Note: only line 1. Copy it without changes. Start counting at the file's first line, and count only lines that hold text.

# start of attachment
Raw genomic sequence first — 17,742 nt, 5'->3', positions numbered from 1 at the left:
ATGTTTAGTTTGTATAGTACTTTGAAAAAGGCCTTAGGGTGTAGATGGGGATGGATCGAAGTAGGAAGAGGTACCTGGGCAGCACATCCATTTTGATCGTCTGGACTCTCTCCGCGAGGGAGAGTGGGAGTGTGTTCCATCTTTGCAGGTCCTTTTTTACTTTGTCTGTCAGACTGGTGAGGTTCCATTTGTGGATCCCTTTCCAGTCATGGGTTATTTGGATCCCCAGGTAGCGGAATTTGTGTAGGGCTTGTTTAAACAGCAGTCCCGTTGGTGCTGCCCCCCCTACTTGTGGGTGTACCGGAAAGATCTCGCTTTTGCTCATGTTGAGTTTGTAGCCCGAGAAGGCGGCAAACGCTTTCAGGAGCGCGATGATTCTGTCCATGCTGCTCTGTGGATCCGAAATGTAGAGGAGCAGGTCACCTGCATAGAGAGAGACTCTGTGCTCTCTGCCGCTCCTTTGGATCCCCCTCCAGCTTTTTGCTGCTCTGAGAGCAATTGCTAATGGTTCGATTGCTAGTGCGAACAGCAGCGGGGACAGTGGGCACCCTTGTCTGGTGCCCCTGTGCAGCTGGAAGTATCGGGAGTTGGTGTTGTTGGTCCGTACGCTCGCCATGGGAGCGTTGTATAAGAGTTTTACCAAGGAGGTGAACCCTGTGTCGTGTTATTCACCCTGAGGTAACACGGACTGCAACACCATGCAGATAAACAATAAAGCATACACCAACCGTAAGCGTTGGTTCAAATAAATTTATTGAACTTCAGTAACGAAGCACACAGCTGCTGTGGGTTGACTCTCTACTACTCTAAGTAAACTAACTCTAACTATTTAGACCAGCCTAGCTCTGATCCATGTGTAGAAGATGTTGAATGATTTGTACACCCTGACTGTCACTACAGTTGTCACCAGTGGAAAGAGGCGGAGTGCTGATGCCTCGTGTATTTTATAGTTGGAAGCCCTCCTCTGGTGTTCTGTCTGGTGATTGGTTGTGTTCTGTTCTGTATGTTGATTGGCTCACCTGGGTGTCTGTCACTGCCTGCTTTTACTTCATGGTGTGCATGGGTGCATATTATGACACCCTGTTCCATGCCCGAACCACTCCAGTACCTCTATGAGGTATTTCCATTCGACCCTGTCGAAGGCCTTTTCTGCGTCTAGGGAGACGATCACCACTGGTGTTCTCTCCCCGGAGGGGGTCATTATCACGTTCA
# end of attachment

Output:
Raw genomic sequence first — 17,742 nt, 5'->3', positions numbered from 1 at the left: